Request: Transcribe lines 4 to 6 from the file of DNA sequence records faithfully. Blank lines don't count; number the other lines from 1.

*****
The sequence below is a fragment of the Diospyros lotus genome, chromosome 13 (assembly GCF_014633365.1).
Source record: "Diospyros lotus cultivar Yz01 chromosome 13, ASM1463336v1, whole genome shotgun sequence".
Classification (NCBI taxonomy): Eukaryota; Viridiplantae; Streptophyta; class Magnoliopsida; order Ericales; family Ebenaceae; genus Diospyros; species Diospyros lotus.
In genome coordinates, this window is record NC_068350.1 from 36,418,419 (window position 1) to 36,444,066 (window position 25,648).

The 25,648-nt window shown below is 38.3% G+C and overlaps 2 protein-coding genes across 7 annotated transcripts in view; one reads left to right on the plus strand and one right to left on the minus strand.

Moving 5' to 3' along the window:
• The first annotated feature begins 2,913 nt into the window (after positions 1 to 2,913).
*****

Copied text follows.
In genome coordinates, this window is record NC_068350.1 from 36,418,419 (window position 1) to 36,444,066 (window position 25,648).

The 25,648-nt window shown below is 38.3% G+C and overlaps 2 protein-coding genes across 7 annotated transcripts in view; one reads left to right on the plus strand and one right to left on the minus strand.

Moving 5' to 3' along the window: